Visit Brickell City Centre Webpage

Brickell-City-Centre

Source Swire Properties

Categories
Development Real Estate

Brickell CitiCentre by Swire Properties

Brickell CitiCentre

New York City has Rockefeller Center. San Francisco boasts the Embarcardero Center. Now, Miami could have its version of a vibrant urban gathering place called Brickell CitiCentre.

Hong Kong-based developer Swire Properties broke ground on June 2012 on its massive Brickell CitiCentre project in downtown Miami, in what could be the beginning of substantive westward expansion across South Miami Avenue. The nine-acre, $1.05 billion project is planned to include two office buildings, two residential towers, a hotel, a wellness center, service apartments and 520,000 square feet of retail and entertainment space.

In March, Swire announced $140 million in financing for the project from HSBC Bank. The first phase is expected to be completed before 2015.

“The most important thing out of the many important things with this project is that they have moved progress toward the west,” Miami Mayor Tomas Regalado told The Real Deal. “Miami Avenue was just an imaginary line that developers wouldn’t cross to the west, and what this is doing to West Brickell is making it explode as a potential center for real estate and construction.”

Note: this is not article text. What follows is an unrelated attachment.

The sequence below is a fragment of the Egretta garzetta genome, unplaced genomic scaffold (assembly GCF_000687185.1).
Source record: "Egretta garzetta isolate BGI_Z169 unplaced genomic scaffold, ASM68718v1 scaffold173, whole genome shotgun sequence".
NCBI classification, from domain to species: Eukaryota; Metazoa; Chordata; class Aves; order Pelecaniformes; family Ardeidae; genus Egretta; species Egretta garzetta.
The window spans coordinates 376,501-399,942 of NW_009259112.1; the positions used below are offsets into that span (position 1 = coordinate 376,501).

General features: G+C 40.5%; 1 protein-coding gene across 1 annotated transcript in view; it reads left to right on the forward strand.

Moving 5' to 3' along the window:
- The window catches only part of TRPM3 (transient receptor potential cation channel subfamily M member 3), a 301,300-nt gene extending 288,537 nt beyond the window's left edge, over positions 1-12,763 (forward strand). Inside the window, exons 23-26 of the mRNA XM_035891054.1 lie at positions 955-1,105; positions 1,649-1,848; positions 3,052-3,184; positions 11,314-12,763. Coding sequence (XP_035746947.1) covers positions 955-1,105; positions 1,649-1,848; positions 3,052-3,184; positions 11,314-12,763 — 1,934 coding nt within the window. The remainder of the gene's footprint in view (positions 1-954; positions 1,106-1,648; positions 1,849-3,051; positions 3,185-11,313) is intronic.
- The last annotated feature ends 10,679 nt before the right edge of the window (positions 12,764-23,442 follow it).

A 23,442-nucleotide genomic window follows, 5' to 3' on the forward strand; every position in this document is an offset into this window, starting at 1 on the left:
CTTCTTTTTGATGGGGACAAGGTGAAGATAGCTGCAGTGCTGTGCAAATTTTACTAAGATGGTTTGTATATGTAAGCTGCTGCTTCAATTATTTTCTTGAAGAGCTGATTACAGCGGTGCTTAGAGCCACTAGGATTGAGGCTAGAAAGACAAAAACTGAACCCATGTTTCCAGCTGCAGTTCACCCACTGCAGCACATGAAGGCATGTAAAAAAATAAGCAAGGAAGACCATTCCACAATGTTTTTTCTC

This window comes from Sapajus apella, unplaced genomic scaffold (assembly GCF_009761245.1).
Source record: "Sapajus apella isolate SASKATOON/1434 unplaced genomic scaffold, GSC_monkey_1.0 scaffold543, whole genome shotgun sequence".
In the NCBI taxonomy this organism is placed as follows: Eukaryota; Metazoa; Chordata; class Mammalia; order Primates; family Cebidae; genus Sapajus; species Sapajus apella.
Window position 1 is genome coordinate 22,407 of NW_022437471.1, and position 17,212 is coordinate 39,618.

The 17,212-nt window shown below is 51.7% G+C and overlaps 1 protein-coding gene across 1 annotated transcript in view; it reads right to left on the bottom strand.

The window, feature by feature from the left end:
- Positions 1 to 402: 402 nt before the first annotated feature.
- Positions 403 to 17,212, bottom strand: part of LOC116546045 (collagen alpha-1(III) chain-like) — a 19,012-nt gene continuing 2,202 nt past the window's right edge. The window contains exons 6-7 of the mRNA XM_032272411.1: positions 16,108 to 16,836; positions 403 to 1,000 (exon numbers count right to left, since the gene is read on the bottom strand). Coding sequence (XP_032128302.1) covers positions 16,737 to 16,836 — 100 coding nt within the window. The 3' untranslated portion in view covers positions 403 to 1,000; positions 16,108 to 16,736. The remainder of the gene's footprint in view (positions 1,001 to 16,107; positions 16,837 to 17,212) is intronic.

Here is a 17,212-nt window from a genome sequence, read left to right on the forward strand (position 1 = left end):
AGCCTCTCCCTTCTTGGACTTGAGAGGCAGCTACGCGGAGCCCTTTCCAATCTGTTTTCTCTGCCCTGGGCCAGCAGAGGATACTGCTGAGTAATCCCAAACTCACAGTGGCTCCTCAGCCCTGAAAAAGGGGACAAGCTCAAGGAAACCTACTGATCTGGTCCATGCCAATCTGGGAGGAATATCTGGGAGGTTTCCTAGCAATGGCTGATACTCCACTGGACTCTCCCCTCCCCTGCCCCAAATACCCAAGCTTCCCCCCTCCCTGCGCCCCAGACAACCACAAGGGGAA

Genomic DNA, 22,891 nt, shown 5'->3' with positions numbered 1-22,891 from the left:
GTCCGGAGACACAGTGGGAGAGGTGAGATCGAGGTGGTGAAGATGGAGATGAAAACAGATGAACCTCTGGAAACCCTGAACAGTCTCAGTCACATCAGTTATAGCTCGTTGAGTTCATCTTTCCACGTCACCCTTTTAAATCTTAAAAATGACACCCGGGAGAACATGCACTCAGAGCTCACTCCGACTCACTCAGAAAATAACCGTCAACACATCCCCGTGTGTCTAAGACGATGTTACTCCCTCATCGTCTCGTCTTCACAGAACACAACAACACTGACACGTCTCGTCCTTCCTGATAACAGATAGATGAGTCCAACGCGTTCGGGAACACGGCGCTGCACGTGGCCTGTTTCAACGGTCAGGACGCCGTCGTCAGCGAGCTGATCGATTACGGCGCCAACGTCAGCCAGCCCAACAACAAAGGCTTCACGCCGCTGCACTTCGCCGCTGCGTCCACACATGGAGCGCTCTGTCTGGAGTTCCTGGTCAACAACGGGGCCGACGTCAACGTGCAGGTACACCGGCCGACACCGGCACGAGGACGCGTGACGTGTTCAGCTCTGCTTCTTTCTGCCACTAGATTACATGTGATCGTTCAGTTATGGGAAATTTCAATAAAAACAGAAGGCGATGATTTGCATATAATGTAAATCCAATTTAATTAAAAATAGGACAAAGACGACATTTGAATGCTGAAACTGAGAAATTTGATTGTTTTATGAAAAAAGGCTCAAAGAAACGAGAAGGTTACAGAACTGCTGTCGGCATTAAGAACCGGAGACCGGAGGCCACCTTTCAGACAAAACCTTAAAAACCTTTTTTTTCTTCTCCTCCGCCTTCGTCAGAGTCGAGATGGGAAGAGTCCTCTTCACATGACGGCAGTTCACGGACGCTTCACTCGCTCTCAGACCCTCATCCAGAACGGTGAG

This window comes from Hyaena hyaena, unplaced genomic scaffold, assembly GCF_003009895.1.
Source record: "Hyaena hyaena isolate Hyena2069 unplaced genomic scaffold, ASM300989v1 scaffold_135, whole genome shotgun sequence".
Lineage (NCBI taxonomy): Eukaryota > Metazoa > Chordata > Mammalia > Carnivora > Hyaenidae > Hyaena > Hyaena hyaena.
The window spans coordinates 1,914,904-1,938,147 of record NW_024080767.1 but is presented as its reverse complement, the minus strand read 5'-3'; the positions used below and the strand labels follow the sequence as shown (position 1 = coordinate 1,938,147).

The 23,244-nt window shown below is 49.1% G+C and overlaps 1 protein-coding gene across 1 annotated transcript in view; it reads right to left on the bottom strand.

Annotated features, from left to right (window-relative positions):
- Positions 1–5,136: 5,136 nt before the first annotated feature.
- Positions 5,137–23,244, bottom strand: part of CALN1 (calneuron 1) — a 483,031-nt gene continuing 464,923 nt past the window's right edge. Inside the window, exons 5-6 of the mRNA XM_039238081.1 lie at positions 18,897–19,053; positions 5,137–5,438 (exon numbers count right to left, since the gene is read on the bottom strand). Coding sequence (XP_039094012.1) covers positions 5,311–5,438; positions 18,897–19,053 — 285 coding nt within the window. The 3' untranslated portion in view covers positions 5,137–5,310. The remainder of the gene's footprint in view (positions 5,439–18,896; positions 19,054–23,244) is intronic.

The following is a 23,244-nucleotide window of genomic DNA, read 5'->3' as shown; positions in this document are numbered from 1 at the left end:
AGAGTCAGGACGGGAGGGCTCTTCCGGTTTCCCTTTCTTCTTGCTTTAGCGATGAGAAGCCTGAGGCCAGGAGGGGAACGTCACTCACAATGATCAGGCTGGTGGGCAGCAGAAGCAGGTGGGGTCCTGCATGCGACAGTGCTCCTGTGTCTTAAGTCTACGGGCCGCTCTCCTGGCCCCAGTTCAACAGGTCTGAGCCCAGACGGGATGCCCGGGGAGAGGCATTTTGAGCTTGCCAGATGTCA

In recent years, some developers have begun crossing the “imaginary line.”

Canada-based Ivanhoe Cambridge’s Mary Brickell Village has become a bustling retail center, and Jorge Perez’ Related Group already has 92 percent of units under reservation for its planned Millecento Residences just a few blocks south on South Miami Avenue.
“[Swire] is going to start construction right now, and this will send a message,” Regalado said. “I promise you that all of this area, in the next two years, is going to be changed.”

The project’s first phase is slated for completion in the first quarter of 2014.

But while CitiCentre represents a shift westward, it’s also a significant sign from the East.
Wednesday’s groundbreaking included a traditional Chinese blessing, a ceremonial beginning to what the city hopes could be increased growth in investment from Asia (which began with Genting’s high-profile purchase of the Miami Herald’s headquarters on Biscayne Bay).

“We hope it’s transformational,” Swire Properties CEO Martin Cubbon said. “We’ve done lots of projects like this in Hong Kong and China, and we feel very confident about this city.”

The distance between East Asia and Miami continues to represent something of a roadblock for investment, he said, but Miami is starting to be perceived as a potential investment target in Asia.

“It’s a long way from Asia, but I think [the perception] is changing,” he said. “When people who know us in Asia see what we’ve done, they’ll take note. People from Beijing and Hong Kong will like Miami — so I think you will see the beginnings of more investment. How much there will be will depend on the opportunity.”

By Alexander Britell
The Real Deal